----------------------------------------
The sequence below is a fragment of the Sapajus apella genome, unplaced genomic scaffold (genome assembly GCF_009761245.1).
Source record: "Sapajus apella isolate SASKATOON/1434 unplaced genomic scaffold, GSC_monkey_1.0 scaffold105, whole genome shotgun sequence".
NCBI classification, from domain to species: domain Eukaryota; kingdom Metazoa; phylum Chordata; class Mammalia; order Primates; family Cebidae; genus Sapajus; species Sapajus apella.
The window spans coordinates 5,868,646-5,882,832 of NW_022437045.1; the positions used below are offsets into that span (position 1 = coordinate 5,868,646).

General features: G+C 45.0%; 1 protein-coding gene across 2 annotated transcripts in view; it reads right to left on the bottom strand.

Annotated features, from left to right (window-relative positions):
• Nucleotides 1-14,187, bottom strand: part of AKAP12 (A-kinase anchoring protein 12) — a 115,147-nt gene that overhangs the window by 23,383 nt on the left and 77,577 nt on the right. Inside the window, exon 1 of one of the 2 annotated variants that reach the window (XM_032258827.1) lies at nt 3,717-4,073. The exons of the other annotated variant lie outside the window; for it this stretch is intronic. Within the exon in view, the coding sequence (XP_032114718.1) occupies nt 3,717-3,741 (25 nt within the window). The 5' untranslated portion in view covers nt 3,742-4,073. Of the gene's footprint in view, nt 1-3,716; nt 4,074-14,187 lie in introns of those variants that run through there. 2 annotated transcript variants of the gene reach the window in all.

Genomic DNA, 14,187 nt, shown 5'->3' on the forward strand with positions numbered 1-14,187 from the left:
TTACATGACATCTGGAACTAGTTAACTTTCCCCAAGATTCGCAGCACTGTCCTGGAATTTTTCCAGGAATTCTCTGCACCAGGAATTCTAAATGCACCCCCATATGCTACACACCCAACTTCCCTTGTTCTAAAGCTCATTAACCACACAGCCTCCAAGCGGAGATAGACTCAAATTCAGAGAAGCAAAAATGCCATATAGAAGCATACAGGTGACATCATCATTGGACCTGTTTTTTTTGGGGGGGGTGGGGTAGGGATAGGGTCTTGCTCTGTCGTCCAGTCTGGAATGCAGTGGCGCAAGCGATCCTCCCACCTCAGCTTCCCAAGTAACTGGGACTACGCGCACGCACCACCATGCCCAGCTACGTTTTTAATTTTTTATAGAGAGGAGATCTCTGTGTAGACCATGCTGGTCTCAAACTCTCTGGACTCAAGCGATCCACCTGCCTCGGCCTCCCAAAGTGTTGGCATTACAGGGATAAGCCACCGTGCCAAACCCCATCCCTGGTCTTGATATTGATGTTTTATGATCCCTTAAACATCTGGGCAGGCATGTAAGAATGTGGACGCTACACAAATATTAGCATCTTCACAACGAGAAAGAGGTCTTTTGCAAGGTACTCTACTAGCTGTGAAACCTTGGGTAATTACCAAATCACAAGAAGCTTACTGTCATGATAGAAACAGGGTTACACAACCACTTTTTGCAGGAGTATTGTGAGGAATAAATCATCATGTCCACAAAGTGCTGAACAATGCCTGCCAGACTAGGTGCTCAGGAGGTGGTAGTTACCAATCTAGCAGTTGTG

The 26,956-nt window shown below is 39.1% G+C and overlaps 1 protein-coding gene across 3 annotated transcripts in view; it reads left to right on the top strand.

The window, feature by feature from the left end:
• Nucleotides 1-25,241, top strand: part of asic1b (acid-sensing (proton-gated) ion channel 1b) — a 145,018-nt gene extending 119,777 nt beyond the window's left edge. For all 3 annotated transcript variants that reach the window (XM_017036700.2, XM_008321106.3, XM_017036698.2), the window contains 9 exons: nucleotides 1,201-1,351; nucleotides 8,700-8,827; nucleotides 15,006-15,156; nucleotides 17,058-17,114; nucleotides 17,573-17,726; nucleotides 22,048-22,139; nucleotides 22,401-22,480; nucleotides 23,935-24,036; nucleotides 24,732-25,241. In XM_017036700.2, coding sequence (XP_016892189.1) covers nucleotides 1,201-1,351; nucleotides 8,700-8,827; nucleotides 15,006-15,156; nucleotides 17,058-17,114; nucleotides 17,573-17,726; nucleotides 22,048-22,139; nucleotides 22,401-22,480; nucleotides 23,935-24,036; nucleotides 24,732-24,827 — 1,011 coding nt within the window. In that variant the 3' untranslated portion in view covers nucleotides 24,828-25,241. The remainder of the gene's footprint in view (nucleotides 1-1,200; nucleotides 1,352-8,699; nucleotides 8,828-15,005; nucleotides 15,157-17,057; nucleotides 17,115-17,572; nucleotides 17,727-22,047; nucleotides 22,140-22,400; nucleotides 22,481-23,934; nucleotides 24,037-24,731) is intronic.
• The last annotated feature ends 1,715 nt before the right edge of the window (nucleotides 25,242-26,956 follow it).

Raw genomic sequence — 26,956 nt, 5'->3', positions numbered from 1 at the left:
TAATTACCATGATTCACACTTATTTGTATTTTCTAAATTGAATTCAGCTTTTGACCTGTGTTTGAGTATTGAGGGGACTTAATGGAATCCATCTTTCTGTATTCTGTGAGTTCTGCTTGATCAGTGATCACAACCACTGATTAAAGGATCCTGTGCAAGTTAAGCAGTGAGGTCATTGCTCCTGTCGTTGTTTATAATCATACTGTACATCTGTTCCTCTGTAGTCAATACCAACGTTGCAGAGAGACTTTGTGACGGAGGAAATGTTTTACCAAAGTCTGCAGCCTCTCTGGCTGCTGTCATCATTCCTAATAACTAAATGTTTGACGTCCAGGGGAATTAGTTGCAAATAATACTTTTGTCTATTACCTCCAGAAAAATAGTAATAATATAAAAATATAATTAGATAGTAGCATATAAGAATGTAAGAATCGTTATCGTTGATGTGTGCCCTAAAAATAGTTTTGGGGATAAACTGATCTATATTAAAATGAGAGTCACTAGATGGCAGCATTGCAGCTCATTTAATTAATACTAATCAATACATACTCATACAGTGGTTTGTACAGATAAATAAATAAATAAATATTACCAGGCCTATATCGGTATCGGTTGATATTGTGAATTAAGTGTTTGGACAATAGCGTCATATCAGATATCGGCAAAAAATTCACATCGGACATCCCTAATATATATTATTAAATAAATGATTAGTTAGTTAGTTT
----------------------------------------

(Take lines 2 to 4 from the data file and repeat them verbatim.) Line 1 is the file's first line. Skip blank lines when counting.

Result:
Source record: "Sapajus apella isolate SASKATOON/1434 unplaced genomic scaffold, GSC_monkey_1.0 scaffold105, whole genome shotgun sequence".
NCBI classification, from domain to species: domain Eukaryota; kingdom Metazoa; phylum Chordata; class Mammalia; order Primates; family Cebidae; genus Sapajus; species Sapajus apella.
The window spans coordinates 5,868,646-5,882,832 of NW_022437045.1; the positions used below are offsets into that span (position 1 = coordinate 5,868,646).